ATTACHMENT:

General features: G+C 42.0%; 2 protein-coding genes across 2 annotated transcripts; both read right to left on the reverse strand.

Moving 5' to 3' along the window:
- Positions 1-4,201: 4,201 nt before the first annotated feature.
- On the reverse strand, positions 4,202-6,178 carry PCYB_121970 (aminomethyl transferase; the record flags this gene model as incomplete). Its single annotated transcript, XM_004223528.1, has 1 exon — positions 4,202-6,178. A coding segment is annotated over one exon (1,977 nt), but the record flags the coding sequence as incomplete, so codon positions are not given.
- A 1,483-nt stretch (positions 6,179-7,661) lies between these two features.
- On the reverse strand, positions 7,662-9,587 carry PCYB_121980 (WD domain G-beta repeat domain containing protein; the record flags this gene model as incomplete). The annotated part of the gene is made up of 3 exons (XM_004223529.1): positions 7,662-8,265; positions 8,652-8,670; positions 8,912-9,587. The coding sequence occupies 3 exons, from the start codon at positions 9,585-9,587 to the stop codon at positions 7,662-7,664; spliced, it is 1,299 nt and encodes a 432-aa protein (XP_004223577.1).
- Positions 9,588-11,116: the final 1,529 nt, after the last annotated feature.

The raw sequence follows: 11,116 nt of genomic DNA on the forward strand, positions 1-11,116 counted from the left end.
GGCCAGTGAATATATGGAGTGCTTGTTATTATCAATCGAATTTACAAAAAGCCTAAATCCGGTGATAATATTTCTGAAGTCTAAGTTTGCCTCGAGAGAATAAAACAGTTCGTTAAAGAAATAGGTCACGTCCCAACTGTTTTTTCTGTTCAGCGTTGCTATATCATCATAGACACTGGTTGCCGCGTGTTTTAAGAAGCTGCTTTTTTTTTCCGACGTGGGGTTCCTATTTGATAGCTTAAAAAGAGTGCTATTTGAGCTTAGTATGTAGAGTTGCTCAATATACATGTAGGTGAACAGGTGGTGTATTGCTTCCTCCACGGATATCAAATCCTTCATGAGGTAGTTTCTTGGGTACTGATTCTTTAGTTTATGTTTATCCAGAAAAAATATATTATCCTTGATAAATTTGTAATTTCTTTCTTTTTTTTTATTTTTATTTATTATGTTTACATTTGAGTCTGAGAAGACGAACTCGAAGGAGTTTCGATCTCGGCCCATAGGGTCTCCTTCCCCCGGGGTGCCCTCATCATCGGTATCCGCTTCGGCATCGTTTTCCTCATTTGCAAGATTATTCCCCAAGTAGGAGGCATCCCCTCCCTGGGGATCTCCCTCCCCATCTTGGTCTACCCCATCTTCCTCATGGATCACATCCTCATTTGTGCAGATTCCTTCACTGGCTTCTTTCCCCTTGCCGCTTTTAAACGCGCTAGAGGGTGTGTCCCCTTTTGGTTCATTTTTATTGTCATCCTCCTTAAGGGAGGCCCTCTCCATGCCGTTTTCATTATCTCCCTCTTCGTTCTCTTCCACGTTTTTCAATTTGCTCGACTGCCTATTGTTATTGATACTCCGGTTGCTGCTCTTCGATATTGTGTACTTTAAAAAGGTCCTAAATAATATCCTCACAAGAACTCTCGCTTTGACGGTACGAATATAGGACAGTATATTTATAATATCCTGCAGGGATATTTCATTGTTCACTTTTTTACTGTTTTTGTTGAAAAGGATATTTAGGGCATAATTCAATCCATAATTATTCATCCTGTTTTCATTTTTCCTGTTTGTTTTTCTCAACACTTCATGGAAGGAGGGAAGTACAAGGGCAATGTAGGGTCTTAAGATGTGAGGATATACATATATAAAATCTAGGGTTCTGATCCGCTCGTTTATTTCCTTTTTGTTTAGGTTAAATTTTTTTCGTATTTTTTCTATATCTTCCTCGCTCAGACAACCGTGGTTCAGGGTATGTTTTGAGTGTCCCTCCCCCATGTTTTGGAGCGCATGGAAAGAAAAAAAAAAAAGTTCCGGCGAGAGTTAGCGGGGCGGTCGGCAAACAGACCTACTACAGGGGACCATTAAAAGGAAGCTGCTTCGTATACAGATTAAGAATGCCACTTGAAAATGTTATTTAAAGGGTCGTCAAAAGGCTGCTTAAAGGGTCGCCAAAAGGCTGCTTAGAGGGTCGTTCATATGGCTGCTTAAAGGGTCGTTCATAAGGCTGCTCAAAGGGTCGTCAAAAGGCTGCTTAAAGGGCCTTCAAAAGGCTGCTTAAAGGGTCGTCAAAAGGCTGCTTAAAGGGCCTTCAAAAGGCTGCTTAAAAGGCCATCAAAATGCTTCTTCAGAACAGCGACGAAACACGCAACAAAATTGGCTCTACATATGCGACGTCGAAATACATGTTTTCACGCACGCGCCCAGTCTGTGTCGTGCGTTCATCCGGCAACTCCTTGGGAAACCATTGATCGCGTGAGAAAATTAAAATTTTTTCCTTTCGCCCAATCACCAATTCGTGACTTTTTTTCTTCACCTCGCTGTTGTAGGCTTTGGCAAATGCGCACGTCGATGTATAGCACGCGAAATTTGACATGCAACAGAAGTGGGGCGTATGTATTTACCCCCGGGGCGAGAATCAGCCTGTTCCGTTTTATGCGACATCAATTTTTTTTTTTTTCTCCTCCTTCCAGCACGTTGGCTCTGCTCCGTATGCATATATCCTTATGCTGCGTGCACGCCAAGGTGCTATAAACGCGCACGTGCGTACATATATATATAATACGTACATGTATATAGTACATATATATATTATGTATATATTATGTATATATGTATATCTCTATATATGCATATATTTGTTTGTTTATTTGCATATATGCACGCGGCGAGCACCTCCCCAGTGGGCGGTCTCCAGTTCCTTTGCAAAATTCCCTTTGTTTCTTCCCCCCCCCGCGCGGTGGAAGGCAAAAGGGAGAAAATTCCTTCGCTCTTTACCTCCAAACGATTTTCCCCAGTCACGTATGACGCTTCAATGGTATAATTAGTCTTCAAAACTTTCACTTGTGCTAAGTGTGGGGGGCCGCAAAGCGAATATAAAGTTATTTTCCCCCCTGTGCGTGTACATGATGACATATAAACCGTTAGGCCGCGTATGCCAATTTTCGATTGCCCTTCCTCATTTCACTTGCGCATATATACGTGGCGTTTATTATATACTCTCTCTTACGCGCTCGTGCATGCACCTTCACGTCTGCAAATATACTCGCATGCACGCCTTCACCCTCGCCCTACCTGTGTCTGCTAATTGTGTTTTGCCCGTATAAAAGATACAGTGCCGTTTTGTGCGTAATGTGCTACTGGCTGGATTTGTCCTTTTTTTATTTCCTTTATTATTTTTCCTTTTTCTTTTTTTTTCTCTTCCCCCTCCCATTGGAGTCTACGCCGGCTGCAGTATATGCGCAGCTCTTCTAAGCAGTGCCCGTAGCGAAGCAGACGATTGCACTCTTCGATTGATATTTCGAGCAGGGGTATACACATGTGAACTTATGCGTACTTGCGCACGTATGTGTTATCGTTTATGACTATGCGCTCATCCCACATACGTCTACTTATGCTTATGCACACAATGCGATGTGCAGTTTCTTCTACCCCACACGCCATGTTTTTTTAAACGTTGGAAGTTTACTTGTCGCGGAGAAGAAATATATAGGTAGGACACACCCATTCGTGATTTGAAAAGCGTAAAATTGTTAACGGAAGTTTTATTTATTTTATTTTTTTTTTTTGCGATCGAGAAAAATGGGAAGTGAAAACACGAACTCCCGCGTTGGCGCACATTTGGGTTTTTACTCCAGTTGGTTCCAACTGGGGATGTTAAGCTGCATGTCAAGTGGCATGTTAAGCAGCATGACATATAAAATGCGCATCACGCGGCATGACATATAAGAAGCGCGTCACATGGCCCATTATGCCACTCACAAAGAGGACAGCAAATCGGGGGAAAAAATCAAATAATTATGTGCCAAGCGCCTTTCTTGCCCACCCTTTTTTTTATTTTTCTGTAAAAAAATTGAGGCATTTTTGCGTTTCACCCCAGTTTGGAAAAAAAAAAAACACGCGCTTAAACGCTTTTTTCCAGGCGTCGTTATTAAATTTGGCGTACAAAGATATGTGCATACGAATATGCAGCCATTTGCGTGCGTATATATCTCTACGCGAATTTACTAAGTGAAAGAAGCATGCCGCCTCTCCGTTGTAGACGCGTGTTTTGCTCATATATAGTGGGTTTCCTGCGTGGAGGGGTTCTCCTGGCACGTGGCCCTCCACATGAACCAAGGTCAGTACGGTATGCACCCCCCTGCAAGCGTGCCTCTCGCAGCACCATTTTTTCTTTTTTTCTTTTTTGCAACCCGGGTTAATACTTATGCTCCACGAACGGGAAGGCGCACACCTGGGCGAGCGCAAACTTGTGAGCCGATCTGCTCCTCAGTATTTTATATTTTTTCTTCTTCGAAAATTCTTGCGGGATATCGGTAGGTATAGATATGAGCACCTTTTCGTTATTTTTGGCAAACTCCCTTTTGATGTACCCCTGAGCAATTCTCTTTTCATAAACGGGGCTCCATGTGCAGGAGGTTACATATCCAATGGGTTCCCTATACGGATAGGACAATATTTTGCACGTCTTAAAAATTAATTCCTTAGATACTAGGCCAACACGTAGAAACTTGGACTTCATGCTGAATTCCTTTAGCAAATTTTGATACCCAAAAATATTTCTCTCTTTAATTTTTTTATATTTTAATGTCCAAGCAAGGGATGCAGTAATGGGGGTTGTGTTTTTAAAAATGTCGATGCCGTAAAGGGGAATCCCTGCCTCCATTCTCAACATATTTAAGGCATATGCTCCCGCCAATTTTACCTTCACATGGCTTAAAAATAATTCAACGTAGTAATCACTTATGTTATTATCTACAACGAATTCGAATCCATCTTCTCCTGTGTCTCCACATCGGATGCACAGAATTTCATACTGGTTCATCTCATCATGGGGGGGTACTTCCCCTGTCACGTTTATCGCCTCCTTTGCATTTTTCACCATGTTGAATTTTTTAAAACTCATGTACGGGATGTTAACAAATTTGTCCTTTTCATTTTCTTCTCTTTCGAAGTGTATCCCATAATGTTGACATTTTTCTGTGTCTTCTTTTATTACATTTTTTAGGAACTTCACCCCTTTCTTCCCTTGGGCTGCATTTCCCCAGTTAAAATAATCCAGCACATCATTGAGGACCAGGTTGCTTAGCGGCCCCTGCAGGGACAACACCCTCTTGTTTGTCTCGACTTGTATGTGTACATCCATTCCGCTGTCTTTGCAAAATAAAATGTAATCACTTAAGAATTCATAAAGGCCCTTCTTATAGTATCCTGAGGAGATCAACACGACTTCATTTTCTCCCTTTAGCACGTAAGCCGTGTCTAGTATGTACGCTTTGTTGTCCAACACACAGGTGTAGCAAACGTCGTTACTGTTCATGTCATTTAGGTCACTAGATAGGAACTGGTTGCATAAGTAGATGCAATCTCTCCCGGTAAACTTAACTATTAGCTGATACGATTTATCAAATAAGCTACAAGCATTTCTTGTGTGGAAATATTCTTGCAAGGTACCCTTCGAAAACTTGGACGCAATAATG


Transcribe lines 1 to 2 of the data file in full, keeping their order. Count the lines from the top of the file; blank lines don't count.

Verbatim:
General features: G+C 42.0%; 2 protein-coding genes across 2 annotated transcripts; both read right to left on the reverse strand.

Moving 5' to 3' along the window: